The West Town Art Walk is right around the corner. Urban Source is excited to feature Liz Clary as our local artisan for this event.
Liz has a special place in our heart because she uses Urban Source wallpapers in her design process!!
Liz makes molds of textures she is drawn to that later become the surface of her silver jewelry. When we found out that some of these textures were coming from the wallpapers we have in the showroom, we knew we needed to see more! Liz invited us into her studio to get a first hand look at her process, where we also got to ask her more about her work. Here is what we found out..
Meet Liz Clary! Here is an example of the Wallpaper texture turned into a mold and the final product.
Urban Source: What process do you use to make these pieces?
Liz Clary: It depends. Sometimes I start with an idea in my head, and I look for shapes and textures to match my idea. But many times, I start with a texture, a shape, or a form, and I let those dictate the piece. With all my pieces though, I use precious metal clay.
Here is Liz in her studio
US: What makes this process special/different from other ways to make jewelry?
Liz Clary: For me, I think of this as something of a hybrid of artistic processes. It’s part ceramics, part metal-smithing. I don’t think that most people who work with metal would consider this metal-smithing at all, and metal clay people want to avoid having to use metal-smithing techniques, but I’ve found ways to incorporate both into my work. Who doesn’t want an excuse to use a blowtorch?
US: How did you start working in this way?
Liz Clary: I made three-dimensional, sculptural beaded jewelry for years (using off-loom bead weaving techniques). It was highly detail-oriented, and slow to make. One bead at a time. Eventually, I wanted to try something new. I felt a bit confined by the medium. So, I was living in DC at the time, and I started looking for other art classes. I found precious metal clay (PMC). It was also very detail-oriented, but much faster to come away with a pair of earrings or a necklace. And the delicacy of working with this medium also drew me to it. The texture possibilities still seem endless to me, and I love that about metal clay.
Here are some antique pieces that Liz makes her pieces from
US: Describe the designs that people will see at the art walk.
Liz Clary: I draw heavily from the textures around me, whether it’s ornamental grasses or leaves, corn on the cob, wallpaper textures, or door hinges and knobs. I make these textures into classic silver jewelry designs: pendant and charms, earrings of all shapes and sizes. And of course, a few not-so-classic designs, like necklaces with moving parts and hinges.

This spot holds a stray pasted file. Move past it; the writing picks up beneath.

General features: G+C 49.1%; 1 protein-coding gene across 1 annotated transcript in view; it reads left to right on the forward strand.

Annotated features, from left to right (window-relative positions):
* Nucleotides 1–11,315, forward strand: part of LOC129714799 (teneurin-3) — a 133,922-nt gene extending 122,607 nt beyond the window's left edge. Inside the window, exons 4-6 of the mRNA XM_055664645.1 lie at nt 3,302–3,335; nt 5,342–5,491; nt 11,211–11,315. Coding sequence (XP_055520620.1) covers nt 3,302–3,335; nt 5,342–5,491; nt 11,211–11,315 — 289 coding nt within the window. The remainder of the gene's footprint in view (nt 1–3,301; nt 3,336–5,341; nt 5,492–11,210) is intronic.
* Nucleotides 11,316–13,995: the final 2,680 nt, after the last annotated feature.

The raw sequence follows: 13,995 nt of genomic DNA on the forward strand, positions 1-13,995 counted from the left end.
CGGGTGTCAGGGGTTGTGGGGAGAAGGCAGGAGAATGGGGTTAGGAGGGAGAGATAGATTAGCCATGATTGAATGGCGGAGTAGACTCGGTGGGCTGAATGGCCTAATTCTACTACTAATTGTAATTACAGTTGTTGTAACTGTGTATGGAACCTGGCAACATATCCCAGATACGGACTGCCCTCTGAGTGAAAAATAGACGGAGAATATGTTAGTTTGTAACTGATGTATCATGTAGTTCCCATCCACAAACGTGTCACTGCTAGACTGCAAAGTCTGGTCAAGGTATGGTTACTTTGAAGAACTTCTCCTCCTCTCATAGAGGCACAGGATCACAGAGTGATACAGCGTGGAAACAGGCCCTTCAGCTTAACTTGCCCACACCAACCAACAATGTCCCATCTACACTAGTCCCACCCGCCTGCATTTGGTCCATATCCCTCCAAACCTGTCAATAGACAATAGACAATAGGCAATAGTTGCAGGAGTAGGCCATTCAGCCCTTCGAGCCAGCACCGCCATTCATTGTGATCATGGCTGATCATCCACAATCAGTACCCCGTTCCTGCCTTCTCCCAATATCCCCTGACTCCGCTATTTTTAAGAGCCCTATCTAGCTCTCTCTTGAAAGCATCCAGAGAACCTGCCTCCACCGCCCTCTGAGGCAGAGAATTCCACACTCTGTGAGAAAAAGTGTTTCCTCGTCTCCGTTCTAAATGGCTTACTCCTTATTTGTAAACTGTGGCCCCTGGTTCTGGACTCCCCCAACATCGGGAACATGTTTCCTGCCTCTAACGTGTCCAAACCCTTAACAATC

After the molds have been made, Liz rolls the PMC into the mold to transfer the desired texture.
US: You have talked about carrying your equipment with you and making molds of what inspires you right on the spot. Can you talk more about this process of guerrilla mold making?
Liz Clary: I love guerrilla molding. It’s fun to look at objects in everyday life in a new way. I always carry a silicone molding compound in my purse in case I see a texture I need to capture. Like in the elevator of my office building. I can’t buy the elevator, or take a piece of it home with me. But when no one else is on the elevator with me, I can mold a part of the wall and have that texture to work with for years to come. The same is true for door hinges and door knobs (I can buy the ones in hardware stores, but not the antique ones in my mother’s house). Getting to capture in perpetuity something that is otherwise fixed in one time and place is exciting.
After the texture is transfered, Liz carefully shapes and alters the clay until the piece is perfect. Then Liz puts the pieces in the kiln to burn out the organic binder (clay), leaving her pieces 99.9% silver!
After the pieces come out of the kiln, each needs to be specially treated by hand.
Depending on the design, Liz also utilizes several different patina techniques.
US: [Some of] Your jewelry pieces have interactive elements, gears and hinges. Can you talk more about your interest in the interactive elements?
Liz Clary: There are a few aspects to the hinges and gears. Like lots of other people, I just plain like to play with things and like things that move. But for many of the pieces with moving parts, there is a story behind them. Things that are hidden inside or buried beneath other things. Layers are an important component of stories and I get those layers with hinges.
One of Liz's pieces with a hinge. The texture on the surface is made from an Urban Source wallpaper!
US: Where do you see your line headed in the future?
Liz Clary: It’s hard to know. With the end of summer, I’ll have less inspiration in the natural world to draw textures from, so I might start etching and carving more of my own designs. Right now, I still feel very caught up in nature and gardens. And I’m presently a bit obsessed with moss. Luckily, there are a lot more techniques out there to be learned and to experiment with. I would get bored if I wasn’t constantly challenged by the medium.
Us: Is there anything else that you want us to know about your work?
Liz Clary: Come see it in person at the West Town Art Walk! If you can’t make it to the Art Walk, I have a small selection of my work online: www.silverbyliz.etsy.com
Come be apart of the flourishing West Town community at the West Town Art Walk.
Friday October 4th from 6pm- 10pm
Saturday October 5th from 11am- 10pm
For more event information, visit: http://westtownartwalk.com
Come for the art, and stay for shopping, wine, and good conversation! Don’t forget to say hi to the Urban Source team and the incredibly sweet Liz Clary!!